Date of Award
Doctor of Philosophy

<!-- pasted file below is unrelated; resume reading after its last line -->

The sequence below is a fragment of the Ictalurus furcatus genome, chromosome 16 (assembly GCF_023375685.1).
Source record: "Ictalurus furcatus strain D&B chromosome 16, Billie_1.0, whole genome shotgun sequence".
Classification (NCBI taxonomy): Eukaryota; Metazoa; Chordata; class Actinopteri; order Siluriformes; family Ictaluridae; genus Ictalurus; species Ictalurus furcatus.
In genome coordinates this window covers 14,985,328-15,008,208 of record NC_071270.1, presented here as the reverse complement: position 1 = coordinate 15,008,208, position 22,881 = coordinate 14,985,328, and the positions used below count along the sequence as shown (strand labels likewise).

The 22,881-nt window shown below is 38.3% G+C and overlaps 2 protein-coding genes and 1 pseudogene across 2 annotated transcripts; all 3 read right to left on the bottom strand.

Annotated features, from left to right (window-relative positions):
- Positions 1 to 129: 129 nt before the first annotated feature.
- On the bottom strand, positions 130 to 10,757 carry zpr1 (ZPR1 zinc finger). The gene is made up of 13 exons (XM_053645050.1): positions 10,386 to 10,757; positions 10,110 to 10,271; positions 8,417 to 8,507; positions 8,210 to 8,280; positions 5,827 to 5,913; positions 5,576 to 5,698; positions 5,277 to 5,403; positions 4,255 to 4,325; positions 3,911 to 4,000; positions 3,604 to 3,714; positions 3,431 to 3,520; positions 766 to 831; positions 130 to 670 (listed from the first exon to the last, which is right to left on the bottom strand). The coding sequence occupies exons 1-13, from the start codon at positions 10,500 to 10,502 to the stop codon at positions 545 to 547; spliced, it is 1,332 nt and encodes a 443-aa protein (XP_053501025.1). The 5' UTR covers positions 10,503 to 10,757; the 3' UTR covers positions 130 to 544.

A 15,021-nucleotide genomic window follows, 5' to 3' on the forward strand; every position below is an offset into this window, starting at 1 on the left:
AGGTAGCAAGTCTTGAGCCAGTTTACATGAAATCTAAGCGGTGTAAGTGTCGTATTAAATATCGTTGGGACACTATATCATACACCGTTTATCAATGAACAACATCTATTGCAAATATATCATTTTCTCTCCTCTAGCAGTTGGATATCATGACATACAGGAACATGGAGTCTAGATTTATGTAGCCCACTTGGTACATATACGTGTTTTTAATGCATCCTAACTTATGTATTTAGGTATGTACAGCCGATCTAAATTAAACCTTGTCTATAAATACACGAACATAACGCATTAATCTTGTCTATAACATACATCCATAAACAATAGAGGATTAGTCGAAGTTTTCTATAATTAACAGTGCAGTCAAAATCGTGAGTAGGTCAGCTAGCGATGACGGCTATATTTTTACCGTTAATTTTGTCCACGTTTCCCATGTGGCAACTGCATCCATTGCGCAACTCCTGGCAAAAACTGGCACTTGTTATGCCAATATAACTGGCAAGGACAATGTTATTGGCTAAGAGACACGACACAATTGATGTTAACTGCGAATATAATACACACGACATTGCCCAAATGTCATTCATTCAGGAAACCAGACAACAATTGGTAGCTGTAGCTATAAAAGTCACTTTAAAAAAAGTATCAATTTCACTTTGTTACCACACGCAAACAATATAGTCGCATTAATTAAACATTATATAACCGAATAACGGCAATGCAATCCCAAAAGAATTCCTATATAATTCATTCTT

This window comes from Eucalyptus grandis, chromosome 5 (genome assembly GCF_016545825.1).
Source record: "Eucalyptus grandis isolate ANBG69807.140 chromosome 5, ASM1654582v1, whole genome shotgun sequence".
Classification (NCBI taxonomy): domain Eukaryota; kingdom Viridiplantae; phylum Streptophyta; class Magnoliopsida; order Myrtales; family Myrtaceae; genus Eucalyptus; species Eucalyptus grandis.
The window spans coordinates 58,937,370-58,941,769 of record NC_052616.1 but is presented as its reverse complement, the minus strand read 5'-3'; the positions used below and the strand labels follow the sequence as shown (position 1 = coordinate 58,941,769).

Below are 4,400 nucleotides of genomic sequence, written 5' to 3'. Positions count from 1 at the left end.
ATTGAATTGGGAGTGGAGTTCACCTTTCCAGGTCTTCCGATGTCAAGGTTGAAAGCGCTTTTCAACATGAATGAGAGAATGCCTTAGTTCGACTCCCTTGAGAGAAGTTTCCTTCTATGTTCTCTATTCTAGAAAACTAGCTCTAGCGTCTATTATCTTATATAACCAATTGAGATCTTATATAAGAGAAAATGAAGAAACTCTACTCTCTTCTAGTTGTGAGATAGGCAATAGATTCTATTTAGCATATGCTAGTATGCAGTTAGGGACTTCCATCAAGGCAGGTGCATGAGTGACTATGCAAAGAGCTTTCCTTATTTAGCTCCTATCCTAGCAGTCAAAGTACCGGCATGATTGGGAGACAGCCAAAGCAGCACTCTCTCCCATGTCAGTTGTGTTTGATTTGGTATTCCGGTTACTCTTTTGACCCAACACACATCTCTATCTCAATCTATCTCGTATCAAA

Over the last four decades, many developing countries transitioned to democracy with populations aspiring to break from authoritarian tradition for more representative government. While this wave of democratization was encouraging initially, observers came to realize that the break from tradition was anything but complete. The traditional clientelistic relations that pervaded political systems during authoritarian periods have been eroded by democratization in some countries, while in other countries, clientelism is thriving and continuing to impact political participation, primarily through vote-buying between patrons and clients. Therefore, the extent to which democratization erodes clientelism as widely expected, could not be assumed. The questions of what are the causal effects of clientelism on political participation, how does the vote-buying process unfold, how effective are the efforts to combat vote-buying, and what is the debate over the ethics of vote-buying motivate this dissertation; I draw on the experiences of Thai provinces to answer them. The objective of this dissertation is to examine the impact of clientelism, measured by vote-buying, on political participation using a multi-method approach. Using new primary and secondary data sources, I make several important original contributions with this study. First, I answer the question regarding the causal effects of clientelism on political participation by testing the resource theory and the theory of clientelism. I find that the poor, who are most likely to be enmeshed in clientelistic networks, voted just as often as the rich in two of the three general elections and both the national and local level elections. People in the countryside, the poor, vote more than their urban counterparts in both the national and local level elections. The poor also participate in the other forms of politics just as much as the rich. I find those with less education vote just as much as those with more education in all three general elections and the national level election, however, those with higher education voted more in the local level election. Those with higher education also boycott, demonstrate, and sign petitions more than those with lower education. I find that clientelism is the reason lower socioeconomic status rural individuals participate in politics as without clientelism, they would not be expected to participate as much as their richer and more educated urban counterparts. Second, I answer the question regarding how the vote-buying process unfolds by exploring original primary interview data collected by the author of elite and mass views of vote-buyers, sellers, intermediaries, and the vote-buying process. I find that all the actors involved have their own reasons and motivations for participating in the vote-buying process: vote-sellers are predominantly poor and poverty drives their need for the compensation provided through vote-buying, while vote-buyers and their intermediaries are very much aware of the needs of potential vote-sellers and they intentionally exploit these needs. Even though the poor are driven to become vote-sellers, we cannot readily assume that vote-buying is successful for vote-buyers, or in other words, we cannot assume that vote-buying results in votes for the vote-buyer. Prior to my study, scholars have made such an assumption, whether directly stated or inferred, which may lead to erroneous conclusions about the effectiveness of vote-buying resulting in votes for the vote-buyer. To overcome this, I developed a model of the vote-buying process where vote-buying is divided into specific steps: the offer to buy votes, the acceptance of the offer, the compensation, the showing up at the polls, and the casting of a vote for the vote-buyer. By employing my model of the vote-buying process, we see that sometimes voters act in a manner that is consistent with the vote-buyer's demands and others times they do not at virtually all the steps of the vote-buying process for very specific reasons, including poverty. Third, I answer the question regarding the effectiveness of efforts to combat vote-buying by exploring elite and mass views of the effectiveness of institutional constraints and civic education in combating vote-buying. My findings suggest that institutional constraints, namely the Election Commission, have some impact on reducing vote-buying, though the Election Commission is plagued with far-reaching limitations. I find attempts at civic education, however, are not really measurable. Even if these attempts at civic education were measurable, I do not believe there is any reason to suspect they would be effective considering they do not address the poverty issue. Finally, I answer the question regarding the debate over the ethics of vote-buying by exploring elite and mass views of the justifications for vote-buying. I then analyze the impact of vote-buying on the legitimacy of the Thai political system. I find that some Thais perceive vote-buying as unethical because it is illegal and dishonest, while others do not necessarily perceive vote-buying as unethical because of poverty and vote-buying norms Thais use to justify selling their votes. Moreover, I find that poverty and vote-buying norms impact the legitimacy of the Thai political system, especially for the rural poor, to the point where I argue that vote-buying does not necessarily negatively impact legitimacy of the Thai political system. Overall, this dissertation has answered the important questions about clientelism and the vote-buying measure. This study is important because clientelism is one of the most important informal institutional obstacles to free and fair elections and the findings in this study offer clarity of the impact of clientelism, and the vote-buying measure, on political participation in the Thai context.
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